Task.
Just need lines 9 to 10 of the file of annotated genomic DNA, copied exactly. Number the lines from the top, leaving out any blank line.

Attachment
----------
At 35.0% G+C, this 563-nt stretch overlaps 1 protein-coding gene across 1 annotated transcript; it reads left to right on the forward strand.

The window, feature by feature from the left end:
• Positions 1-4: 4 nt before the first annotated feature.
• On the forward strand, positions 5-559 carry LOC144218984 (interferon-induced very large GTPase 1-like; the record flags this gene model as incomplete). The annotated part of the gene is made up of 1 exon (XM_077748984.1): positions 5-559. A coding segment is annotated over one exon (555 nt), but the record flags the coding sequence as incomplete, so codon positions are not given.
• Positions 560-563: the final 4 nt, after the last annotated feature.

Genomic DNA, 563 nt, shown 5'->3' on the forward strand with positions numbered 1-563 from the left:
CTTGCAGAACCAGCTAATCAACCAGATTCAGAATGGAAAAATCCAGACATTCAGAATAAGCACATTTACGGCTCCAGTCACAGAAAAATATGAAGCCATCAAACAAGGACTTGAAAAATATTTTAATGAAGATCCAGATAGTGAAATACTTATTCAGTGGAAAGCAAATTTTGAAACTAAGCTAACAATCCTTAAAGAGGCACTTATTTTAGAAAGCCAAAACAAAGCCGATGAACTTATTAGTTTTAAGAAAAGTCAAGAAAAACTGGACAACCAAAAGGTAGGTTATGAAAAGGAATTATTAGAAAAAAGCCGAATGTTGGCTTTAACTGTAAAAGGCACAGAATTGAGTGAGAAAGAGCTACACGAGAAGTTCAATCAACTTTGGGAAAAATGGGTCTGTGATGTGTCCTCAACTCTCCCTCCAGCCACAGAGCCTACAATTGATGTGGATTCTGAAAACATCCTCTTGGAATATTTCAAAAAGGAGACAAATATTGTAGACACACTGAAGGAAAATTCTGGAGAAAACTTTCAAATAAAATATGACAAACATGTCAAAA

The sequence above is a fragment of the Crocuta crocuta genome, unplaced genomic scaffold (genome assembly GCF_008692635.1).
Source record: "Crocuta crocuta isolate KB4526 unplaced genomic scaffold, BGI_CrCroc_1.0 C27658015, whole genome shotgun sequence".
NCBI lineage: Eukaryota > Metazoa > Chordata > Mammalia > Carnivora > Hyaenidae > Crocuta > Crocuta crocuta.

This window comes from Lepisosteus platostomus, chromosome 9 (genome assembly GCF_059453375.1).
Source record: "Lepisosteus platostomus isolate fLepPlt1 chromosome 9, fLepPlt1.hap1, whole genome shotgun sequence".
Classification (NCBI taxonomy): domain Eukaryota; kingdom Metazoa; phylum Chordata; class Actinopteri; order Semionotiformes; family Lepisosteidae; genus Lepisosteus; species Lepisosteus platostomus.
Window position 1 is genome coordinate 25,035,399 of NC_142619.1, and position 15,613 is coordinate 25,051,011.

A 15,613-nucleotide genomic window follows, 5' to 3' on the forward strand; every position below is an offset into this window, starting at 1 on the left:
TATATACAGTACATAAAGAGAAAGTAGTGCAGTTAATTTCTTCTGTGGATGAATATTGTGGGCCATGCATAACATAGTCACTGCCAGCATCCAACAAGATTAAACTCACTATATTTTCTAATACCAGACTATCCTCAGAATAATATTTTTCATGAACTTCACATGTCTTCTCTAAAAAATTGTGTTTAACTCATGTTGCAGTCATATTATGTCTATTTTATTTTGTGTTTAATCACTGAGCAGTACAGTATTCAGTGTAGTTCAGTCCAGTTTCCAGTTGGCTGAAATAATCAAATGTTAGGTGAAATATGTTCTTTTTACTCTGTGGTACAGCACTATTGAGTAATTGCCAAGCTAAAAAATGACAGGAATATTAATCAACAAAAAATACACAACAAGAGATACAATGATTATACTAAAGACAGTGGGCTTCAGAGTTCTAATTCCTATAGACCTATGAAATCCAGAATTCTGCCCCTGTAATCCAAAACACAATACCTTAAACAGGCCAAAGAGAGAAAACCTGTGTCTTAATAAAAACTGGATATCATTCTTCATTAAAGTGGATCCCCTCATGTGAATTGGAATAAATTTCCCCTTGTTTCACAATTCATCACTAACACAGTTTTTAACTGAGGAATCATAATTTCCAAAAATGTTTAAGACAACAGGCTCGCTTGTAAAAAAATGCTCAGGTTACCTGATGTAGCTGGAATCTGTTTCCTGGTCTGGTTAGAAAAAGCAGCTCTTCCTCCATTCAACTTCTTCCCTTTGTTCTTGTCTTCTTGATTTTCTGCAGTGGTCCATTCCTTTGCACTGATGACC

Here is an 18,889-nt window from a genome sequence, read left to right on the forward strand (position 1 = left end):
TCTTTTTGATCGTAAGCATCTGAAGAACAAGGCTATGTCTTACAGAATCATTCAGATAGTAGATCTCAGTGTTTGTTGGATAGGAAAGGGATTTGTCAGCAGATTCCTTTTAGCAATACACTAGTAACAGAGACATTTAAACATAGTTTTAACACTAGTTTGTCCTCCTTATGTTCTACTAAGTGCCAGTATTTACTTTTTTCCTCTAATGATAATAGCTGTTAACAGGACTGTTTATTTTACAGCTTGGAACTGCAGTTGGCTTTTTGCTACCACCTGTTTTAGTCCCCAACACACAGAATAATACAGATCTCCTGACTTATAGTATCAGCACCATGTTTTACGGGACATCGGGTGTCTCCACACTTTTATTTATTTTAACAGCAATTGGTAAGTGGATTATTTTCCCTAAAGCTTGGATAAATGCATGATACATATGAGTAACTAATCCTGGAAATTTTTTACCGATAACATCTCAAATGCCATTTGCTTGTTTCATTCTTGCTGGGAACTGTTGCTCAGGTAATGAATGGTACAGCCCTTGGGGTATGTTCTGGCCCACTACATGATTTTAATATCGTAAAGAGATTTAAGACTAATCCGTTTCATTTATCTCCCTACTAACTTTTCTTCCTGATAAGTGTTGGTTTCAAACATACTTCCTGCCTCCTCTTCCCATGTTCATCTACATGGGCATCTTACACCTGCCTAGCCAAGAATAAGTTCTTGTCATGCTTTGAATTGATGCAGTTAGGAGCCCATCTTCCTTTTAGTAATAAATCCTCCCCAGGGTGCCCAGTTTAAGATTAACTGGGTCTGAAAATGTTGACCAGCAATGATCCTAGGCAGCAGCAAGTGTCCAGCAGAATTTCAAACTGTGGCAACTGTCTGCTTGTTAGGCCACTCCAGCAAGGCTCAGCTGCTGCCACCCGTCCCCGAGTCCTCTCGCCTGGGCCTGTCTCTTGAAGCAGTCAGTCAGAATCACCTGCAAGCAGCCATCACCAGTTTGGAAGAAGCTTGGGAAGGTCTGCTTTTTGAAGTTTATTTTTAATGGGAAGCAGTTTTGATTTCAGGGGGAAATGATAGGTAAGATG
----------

Source record: "Crocuta crocuta isolate KB4526 unplaced genomic scaffold, BGI_CrCroc_1.0 C27658015, whole genome shotgun sequence".
NCBI lineage: Eukaryota > Metazoa > Chordata > Mammalia > Carnivora > Hyaenidae > Crocuta > Crocuta crocuta.